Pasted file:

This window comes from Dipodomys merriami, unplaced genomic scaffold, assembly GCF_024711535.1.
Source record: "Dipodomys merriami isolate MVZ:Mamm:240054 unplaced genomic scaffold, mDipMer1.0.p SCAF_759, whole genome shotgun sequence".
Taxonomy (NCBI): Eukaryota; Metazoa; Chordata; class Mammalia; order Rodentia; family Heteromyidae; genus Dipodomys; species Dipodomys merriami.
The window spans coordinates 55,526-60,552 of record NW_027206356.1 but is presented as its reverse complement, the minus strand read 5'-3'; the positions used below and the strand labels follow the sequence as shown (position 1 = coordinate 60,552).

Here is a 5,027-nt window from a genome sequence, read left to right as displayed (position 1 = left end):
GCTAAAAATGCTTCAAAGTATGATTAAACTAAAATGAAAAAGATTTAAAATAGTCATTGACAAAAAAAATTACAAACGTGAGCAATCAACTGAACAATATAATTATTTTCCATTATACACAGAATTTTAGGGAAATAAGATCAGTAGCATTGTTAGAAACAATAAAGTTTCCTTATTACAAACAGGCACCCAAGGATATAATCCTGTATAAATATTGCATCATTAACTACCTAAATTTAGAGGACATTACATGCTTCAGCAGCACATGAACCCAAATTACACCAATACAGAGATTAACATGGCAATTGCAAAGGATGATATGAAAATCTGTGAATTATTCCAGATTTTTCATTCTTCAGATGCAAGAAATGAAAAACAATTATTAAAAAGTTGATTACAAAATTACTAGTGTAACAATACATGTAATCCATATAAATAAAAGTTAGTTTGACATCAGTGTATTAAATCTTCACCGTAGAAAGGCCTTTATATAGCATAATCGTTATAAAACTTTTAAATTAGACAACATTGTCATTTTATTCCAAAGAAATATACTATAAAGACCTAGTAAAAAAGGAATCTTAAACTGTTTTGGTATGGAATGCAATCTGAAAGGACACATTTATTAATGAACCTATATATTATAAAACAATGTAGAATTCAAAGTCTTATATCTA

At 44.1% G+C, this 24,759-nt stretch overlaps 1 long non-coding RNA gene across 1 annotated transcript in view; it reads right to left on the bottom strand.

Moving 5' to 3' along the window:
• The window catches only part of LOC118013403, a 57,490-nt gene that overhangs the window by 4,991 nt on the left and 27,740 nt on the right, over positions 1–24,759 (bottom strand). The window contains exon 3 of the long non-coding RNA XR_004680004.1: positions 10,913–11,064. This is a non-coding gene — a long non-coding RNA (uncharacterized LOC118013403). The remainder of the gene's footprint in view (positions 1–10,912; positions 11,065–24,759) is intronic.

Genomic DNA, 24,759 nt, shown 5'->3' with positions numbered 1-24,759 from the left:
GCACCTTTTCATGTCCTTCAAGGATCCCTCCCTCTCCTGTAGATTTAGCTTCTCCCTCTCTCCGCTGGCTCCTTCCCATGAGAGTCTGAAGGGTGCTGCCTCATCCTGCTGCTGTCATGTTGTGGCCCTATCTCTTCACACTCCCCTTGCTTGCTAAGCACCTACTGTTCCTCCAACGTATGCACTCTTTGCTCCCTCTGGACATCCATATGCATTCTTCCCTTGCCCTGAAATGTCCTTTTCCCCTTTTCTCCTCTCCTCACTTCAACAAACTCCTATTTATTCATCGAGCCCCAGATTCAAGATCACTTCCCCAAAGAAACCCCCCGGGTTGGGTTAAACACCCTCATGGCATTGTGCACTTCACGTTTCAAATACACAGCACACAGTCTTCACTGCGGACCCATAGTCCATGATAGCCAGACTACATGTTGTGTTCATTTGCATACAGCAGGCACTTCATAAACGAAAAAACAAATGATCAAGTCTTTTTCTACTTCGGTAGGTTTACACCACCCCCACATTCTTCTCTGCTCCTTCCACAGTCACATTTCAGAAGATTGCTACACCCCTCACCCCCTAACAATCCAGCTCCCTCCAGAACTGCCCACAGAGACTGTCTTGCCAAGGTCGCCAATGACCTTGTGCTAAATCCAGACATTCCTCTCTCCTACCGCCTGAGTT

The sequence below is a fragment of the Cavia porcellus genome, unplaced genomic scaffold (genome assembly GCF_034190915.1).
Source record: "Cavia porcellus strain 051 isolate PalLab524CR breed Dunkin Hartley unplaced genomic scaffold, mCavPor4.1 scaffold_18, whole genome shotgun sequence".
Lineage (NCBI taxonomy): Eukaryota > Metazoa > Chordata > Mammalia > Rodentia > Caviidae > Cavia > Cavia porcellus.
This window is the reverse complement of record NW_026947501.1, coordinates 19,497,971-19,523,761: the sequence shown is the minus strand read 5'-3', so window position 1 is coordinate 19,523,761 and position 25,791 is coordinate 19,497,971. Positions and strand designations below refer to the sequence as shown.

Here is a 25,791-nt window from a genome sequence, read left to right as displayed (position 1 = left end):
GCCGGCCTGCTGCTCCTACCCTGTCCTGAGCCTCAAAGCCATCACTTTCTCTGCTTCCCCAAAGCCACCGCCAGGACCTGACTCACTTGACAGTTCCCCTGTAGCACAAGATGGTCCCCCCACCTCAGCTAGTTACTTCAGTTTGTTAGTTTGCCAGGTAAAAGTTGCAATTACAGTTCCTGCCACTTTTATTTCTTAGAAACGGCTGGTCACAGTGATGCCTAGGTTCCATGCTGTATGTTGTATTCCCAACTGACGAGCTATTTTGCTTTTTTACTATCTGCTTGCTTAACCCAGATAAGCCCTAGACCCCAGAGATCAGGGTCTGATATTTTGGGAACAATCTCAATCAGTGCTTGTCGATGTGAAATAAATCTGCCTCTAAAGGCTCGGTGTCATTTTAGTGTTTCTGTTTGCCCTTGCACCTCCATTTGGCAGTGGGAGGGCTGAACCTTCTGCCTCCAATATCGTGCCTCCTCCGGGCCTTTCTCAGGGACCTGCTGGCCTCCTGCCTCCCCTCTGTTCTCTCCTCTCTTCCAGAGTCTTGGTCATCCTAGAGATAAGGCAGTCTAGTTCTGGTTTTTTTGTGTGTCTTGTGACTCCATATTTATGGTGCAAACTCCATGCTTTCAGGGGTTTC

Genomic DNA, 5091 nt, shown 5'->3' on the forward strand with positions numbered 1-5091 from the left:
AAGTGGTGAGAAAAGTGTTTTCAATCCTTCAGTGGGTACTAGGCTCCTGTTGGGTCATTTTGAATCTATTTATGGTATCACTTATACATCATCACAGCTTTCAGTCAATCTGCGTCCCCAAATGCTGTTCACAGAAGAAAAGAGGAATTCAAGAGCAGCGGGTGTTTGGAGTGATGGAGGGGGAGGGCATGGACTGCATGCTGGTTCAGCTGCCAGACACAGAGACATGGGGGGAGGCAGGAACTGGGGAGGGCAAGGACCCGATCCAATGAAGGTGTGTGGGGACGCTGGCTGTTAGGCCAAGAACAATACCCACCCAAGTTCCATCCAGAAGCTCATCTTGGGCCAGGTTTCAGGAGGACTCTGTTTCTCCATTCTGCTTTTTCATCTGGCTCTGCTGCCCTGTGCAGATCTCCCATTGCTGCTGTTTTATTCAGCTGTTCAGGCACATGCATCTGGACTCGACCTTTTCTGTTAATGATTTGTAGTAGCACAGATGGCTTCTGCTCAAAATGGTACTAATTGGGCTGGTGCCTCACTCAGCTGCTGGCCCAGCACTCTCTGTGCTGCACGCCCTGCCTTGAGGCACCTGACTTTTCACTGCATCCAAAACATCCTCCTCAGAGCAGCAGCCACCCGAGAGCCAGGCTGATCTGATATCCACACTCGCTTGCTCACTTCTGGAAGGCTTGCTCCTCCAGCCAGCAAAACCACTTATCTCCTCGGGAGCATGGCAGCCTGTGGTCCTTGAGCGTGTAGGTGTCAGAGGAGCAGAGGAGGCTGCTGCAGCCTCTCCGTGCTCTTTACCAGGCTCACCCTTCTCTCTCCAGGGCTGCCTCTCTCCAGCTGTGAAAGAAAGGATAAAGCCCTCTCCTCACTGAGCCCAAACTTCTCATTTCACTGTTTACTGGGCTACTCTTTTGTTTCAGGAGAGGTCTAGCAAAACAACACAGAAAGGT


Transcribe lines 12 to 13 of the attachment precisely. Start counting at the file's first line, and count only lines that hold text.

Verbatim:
The sequence below is a fragment of the Cavia porcellus genome, unplaced genomic scaffold (genome assembly GCF_034190915.1).
Source record: "Cavia porcellus strain 051 isolate PalLab524CR breed Dunkin Hartley unplaced genomic scaffold, mCavPor4.1 scaffold_18, whole genome shotgun sequence".